What are my parental rights with joint child custody?

With joint child custody, both parents have equal rights and responsibilities when it comes to making decisions about their child's upbringing. These rights typically include the following.

Legal decision-making

Co-parents can both participate in making major decisions that affect their child's life. This includes decisions regarding education, healthcare, religion, and extracurricular activities.

Physical custody

Joint custody often involves shared physical custody. This means the child lives with both parents according to a predetermined schedule. The arrangement allows both parents to be actively involved in their child's day-to-day life, including routine activities like meals, bedtime, and homework.

Access to records

Both parents may access their child's medical, dental, educational, and other important records. This helps each parent stay informed about their child's well-being and progress.


Parents can communicate directly with their child as well as with teachers, doctors, and other professionals in the child's life. This helps facilitate ongoing involvement and collaboration between both parents.

Participation in special events

Both parents may attend their child's special events, such as school functions, sports games, performances, and other important milestones.

Right to travel

Depending on the specific terms of the custody agreement, both parents may travel with their child, provided they adhere to any guidelines or restrictions outlined in the agreement.

Modification of custody arrangements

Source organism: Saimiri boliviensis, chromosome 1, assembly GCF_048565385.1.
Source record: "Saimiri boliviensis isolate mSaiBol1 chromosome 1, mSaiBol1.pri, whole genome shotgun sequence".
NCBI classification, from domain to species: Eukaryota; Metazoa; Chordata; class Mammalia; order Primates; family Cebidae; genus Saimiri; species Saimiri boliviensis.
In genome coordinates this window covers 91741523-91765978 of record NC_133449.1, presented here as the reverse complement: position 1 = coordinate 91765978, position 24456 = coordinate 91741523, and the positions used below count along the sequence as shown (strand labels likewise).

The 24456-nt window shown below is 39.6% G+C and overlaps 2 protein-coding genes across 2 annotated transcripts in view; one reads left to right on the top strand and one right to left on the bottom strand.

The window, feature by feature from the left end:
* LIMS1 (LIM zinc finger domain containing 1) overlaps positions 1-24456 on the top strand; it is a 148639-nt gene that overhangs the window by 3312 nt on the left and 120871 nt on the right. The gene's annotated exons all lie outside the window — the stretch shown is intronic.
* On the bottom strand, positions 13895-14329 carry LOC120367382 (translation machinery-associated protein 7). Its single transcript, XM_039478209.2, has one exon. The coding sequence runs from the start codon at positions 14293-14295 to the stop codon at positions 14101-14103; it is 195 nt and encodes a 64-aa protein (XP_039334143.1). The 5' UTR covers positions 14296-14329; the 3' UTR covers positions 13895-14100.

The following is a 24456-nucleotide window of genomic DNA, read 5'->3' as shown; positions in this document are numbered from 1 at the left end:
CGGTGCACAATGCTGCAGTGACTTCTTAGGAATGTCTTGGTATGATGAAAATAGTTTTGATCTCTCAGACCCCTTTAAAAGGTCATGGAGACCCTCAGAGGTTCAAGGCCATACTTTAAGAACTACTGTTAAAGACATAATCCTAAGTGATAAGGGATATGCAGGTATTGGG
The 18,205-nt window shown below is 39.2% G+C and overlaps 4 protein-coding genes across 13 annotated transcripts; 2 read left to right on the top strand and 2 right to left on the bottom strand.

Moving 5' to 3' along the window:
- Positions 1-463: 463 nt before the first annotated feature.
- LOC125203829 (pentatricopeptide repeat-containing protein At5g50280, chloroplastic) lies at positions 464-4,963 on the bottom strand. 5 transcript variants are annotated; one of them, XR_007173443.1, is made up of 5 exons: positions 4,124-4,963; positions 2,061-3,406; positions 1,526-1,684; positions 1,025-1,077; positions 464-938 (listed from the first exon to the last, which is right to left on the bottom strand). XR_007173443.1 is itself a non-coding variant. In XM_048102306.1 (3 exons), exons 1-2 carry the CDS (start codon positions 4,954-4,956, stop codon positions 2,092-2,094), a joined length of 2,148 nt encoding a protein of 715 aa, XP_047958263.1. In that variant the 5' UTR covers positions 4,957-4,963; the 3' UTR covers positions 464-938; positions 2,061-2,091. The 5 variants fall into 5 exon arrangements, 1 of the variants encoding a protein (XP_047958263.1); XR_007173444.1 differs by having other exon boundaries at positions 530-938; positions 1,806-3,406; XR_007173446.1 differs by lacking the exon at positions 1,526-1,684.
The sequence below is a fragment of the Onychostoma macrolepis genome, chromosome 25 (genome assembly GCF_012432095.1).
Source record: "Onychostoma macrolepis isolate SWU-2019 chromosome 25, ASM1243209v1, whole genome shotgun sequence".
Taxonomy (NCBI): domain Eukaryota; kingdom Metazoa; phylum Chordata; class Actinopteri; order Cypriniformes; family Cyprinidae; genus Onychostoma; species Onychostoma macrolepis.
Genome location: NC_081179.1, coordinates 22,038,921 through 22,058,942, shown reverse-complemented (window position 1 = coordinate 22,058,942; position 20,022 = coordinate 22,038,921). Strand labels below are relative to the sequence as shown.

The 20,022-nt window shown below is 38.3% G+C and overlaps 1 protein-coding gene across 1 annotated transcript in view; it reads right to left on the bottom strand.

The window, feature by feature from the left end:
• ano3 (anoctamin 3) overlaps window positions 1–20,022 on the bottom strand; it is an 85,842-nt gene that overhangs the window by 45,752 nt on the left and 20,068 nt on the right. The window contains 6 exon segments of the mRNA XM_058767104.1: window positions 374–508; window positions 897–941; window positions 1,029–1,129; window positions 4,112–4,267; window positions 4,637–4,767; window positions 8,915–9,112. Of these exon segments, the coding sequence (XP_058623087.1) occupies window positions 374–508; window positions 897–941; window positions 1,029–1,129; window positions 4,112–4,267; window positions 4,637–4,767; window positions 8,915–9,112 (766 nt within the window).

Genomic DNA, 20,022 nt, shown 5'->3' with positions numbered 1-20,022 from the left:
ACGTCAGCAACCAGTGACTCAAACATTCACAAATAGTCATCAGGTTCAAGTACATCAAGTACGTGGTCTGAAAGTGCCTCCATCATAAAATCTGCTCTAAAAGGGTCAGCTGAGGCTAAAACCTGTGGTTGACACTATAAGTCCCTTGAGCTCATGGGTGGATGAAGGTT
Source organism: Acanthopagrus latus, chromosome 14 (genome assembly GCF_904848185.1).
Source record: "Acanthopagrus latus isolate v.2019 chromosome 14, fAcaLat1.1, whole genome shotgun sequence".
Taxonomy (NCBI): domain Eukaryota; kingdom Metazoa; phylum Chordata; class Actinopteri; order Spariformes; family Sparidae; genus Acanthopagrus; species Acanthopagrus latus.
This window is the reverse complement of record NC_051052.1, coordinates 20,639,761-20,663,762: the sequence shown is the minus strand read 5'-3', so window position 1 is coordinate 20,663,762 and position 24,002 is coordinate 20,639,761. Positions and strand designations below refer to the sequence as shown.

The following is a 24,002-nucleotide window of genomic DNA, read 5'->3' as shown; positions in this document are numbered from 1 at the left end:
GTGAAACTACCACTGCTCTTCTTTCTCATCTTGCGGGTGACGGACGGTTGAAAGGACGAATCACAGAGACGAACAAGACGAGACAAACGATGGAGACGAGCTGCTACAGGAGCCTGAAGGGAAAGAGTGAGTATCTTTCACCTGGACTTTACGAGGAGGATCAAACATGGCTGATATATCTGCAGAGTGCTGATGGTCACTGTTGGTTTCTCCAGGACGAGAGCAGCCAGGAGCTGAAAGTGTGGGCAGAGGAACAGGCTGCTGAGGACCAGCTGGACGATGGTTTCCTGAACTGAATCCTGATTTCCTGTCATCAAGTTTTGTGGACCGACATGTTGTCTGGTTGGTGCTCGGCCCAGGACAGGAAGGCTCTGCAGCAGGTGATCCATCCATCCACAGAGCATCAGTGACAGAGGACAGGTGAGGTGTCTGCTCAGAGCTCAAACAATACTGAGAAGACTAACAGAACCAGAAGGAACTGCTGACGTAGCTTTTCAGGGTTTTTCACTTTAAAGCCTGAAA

If circumstances change, either parent may request a modification of the custody arrangement. This could involve changes to the visitation schedule, decision-making responsibilities, or other aspects of the joint custody agreement.

How is joint custody established?

Joint child custody is established through a legal process that typically involves the following steps:

  •  Negotiation between parents: Before initiating any legal proceedings, it's often beneficial for parents to discuss their preferences and try to reach an agreement on joint custody terms. This may involve creating a parenting plan that outlines the division of responsibilities, visitation schedules, decision-making processes, and other important aspects of joint custody.

  •  Mediation: If parents cannot reach an agreement on their own, they may choose to participate in mediation. Mediation is a voluntary process in which a neutral third party (the mediator) helps parents communicate effectively and work toward a mutually agreeable custody arrangement.